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When you have diabetes, you may experience a lack of sensation in your feet due to neuropathy. This can place you at high risk of developing cuts, blisters, and ulcerations (open sores) due to a lack of sensation in your feet.
What’s worse is that if you have poor blood flow in your feet, you may experience additional complications such as the inability to heal open sores. This can place you at high risk for developing a foot infection.
This is why practicing proper diabetic foot care is so important when you have diabetes. Preventing problems such as ulceration and infection is important. Complications from diabetes can lead to amputation. It’s best to avoid foot problems from occurring in the first place.
In this article, we’ll discuss how to properly take care of your feet to prevent complications from occurring.
Let’s dive in…
Check Your Feet Daily
This seems like a simple statement, but when was the last time you stopped for a few minutes during the day to check the bottoms of your feet? Did you check the area in between your toes?
When people have neuropathy, they cannot feel the bottoms of their feet. It is much easier to step on a splinter or develop a blister when wearing shoes.
Not only that, due to being immunocompromised, diabetics tend to develop fungal infections more easily than people who are not diabetic. Fungal infections love to thrive in wet, moist environments, like in the skin between your toes. The area between your fourth and fifth toes accumulates the most sweat.
Make sure when checking your feet that you are checking the skin between your toes to check for fungus. The fungus between the toes will look white and yellow. Also, check the bottoms of your feet for fungus. It will appear scaly or itchy with red dots.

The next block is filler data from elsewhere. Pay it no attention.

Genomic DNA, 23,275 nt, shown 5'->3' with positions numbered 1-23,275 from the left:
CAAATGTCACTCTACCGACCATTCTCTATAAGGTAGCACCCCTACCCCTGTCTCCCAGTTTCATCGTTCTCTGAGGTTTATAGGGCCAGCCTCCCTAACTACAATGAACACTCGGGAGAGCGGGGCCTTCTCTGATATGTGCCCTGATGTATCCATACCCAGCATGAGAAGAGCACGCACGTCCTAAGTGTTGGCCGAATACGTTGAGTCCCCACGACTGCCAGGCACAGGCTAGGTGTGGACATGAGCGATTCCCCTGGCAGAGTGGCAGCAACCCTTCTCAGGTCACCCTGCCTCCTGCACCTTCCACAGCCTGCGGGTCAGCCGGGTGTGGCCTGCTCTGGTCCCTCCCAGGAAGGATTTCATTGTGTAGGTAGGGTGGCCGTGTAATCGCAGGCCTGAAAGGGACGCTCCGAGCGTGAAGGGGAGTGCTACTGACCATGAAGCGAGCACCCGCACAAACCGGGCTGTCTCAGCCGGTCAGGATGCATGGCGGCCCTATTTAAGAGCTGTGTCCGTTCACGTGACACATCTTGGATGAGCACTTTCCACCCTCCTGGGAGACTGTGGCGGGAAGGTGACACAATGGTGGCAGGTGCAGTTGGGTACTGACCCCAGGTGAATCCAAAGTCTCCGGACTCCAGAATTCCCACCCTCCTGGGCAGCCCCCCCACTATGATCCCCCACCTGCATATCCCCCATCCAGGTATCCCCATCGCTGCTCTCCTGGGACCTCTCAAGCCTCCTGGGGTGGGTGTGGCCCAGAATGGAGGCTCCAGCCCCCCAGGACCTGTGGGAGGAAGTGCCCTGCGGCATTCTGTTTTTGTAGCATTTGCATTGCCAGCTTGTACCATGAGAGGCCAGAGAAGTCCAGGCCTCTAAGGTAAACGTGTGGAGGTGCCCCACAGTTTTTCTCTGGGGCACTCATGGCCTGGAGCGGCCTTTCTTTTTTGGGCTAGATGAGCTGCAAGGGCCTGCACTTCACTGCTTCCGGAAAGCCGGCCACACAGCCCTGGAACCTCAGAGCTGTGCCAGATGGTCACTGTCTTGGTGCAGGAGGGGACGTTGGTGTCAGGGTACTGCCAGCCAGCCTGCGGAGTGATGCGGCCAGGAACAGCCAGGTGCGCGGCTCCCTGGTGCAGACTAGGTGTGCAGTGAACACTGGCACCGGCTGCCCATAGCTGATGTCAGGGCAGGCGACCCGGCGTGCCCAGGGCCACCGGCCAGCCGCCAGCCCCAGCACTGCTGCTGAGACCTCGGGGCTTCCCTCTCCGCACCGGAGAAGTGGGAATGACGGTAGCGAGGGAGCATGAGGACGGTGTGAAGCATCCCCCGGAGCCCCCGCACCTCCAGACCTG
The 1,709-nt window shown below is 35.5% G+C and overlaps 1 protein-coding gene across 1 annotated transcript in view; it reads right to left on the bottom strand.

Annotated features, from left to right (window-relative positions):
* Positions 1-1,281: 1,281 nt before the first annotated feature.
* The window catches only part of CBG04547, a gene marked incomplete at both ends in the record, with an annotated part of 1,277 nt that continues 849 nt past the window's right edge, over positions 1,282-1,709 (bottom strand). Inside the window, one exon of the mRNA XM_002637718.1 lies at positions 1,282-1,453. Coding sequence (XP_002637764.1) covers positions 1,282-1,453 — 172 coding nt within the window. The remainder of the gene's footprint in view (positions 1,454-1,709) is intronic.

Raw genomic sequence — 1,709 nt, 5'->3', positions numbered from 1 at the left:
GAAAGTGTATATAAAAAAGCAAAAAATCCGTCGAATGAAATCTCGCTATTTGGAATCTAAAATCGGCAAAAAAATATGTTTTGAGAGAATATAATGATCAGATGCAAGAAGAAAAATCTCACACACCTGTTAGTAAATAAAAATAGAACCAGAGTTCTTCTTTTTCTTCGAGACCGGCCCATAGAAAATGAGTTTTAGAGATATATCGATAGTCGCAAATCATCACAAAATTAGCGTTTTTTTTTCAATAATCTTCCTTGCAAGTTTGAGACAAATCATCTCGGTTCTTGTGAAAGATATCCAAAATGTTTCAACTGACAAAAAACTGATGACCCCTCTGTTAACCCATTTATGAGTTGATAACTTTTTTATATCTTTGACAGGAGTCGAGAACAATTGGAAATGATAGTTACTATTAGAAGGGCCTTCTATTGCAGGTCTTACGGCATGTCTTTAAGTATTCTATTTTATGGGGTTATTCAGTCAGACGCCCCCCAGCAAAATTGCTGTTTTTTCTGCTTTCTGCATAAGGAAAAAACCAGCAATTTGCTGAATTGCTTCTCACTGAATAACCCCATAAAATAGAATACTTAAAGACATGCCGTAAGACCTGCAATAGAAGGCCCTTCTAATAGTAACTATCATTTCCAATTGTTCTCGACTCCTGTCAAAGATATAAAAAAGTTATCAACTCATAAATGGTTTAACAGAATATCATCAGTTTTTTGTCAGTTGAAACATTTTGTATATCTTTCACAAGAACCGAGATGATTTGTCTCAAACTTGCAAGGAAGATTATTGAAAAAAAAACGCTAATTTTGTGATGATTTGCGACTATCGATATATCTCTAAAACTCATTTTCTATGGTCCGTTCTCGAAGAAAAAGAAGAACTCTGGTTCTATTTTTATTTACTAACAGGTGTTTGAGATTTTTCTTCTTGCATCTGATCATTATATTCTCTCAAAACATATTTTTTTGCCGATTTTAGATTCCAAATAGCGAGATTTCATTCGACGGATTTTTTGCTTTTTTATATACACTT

You may also notice fungal infections in the nails. Fungal infections in the nails can look yellow/white and can cause your toenails to become thick.
You should be checking your feet regularly, preferably at least two times a day. If you cannot reach down to check your feet, have someone help you.
Another tip is to prop a mirror against a wall and lift your feet to check the bottoms of your feet.
2. Wash and Dry Your Feet
Make sure you wash your feet with hypoallergenic soaps daily. After washing your feet, make sure to dry your feet gently and thoroughly, including the area in between your toes.
Many diabetics have hammertoes and other foot deformities. This can cause the toes to crowd together. When the space between the toes is small, debris can easily accumulate between the toes. This is why it is important to clean and dry the skin between the toes.
If you need help wicking moisture away from the toes, place cotton or lambs wool between each of the toes until the web spaces fully dry.
3. Trim Your Toenails Appropriately
Diabetics will often develop ingrown toenails. Ingrown toenails occur due to irritation against tight shoes/socks, improper trimming of the nails, and genetics.
When trimming your toenails, allow the nail to grow 2mm past the edge of your toe and then cut straight across. By doing this, you can prevent ingrown toenails. Avoid digging into the corners of your toenails.